SAN JOSE (KPIX 5) – In the fraud and conspiracy case of Elizabeth Holmes, founder of Theranos, a judge is considering whether to disclose private and personal information from pretrial jury surveys.
Legal analysts have warned that the information is often kept confidential and its release could put the high-stakes case on the brink of mistrial.
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“If these jurors had been told in the first place that these polls would be released to the media during the trial, I think you could have alienated this jury, and that would have been a big problem,” said attorney Steve Clark.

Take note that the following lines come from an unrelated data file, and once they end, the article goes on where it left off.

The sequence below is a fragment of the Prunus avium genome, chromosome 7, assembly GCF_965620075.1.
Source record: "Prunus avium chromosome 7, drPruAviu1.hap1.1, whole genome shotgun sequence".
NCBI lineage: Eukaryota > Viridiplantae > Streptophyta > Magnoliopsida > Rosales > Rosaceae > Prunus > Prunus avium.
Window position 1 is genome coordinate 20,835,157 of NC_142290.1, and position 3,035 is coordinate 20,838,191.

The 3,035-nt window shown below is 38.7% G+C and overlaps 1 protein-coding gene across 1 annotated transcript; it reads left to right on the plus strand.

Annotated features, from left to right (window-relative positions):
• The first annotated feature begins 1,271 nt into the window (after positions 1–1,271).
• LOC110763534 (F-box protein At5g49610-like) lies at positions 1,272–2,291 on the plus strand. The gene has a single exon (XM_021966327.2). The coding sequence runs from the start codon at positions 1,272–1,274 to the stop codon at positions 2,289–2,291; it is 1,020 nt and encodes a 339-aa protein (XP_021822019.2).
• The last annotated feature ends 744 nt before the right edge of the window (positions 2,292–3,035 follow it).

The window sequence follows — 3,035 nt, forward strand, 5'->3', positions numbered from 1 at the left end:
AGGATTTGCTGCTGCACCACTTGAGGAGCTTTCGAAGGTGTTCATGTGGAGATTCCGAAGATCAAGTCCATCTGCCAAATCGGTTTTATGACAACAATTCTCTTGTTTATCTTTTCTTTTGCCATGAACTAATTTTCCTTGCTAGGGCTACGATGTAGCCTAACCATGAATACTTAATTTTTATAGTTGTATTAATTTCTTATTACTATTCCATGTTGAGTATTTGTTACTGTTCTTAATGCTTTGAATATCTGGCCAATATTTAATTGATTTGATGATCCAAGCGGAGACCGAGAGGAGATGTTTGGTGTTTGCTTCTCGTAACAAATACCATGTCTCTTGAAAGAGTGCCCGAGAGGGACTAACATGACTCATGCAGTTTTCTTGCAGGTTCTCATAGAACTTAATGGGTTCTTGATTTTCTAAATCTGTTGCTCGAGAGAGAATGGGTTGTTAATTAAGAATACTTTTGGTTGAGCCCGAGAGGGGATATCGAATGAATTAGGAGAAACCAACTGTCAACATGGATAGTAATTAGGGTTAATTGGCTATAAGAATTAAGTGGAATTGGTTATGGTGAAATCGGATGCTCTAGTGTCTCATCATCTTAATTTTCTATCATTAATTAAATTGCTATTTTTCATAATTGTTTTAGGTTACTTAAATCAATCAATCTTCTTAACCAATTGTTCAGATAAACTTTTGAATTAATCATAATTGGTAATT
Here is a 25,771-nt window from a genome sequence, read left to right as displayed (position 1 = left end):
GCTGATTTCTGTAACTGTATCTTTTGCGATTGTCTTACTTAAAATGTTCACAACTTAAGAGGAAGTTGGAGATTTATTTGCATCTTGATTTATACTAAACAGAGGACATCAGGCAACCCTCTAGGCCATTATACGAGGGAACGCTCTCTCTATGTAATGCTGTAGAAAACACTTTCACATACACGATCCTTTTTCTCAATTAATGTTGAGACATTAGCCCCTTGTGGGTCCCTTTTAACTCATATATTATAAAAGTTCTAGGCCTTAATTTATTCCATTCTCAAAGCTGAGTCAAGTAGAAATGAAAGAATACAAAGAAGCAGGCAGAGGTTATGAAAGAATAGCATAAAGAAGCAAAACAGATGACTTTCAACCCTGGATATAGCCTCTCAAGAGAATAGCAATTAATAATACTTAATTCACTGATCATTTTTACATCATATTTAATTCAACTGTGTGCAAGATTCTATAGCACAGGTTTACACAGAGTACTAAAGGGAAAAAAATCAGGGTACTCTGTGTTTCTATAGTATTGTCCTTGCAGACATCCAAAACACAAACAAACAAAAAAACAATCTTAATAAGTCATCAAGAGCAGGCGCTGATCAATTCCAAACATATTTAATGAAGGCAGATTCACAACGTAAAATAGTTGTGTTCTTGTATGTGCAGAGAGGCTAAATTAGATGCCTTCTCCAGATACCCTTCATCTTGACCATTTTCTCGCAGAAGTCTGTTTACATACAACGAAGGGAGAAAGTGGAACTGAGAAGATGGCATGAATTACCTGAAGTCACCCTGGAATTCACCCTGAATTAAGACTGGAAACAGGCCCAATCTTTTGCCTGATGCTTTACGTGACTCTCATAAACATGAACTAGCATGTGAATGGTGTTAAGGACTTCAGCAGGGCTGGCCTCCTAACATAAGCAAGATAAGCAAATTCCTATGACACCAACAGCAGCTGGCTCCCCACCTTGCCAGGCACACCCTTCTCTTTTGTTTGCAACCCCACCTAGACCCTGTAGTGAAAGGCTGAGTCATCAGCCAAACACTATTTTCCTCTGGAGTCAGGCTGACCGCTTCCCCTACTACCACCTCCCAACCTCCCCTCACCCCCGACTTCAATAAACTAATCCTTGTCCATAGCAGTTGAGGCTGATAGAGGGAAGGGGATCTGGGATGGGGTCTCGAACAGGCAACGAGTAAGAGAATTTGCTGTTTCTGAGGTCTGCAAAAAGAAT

At the start of Holmes’ trial, there were 17 jurors, including 12 original jurors and five substitutes. However, two jurors have already been excused, leaving a razor-thin margin in a case with weeks of testimony.
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“If you lose more jurors to the point where you drop below 12, there will be a mistrial. And frankly, I think tampering with the jury at this point creates a lot of potential problems,” Clark said.
Judge Edward Davila returned the questionnaires to the jurors so they could examine their answers to questions about their lives and experiences. He also spoke to them privately in their own rooms.
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Davila said he would check the court schedule and schedule a hearing for oral discussions with all lawyers involved in the case. The judge did not set a court date, but said it would likely be in about five weeks.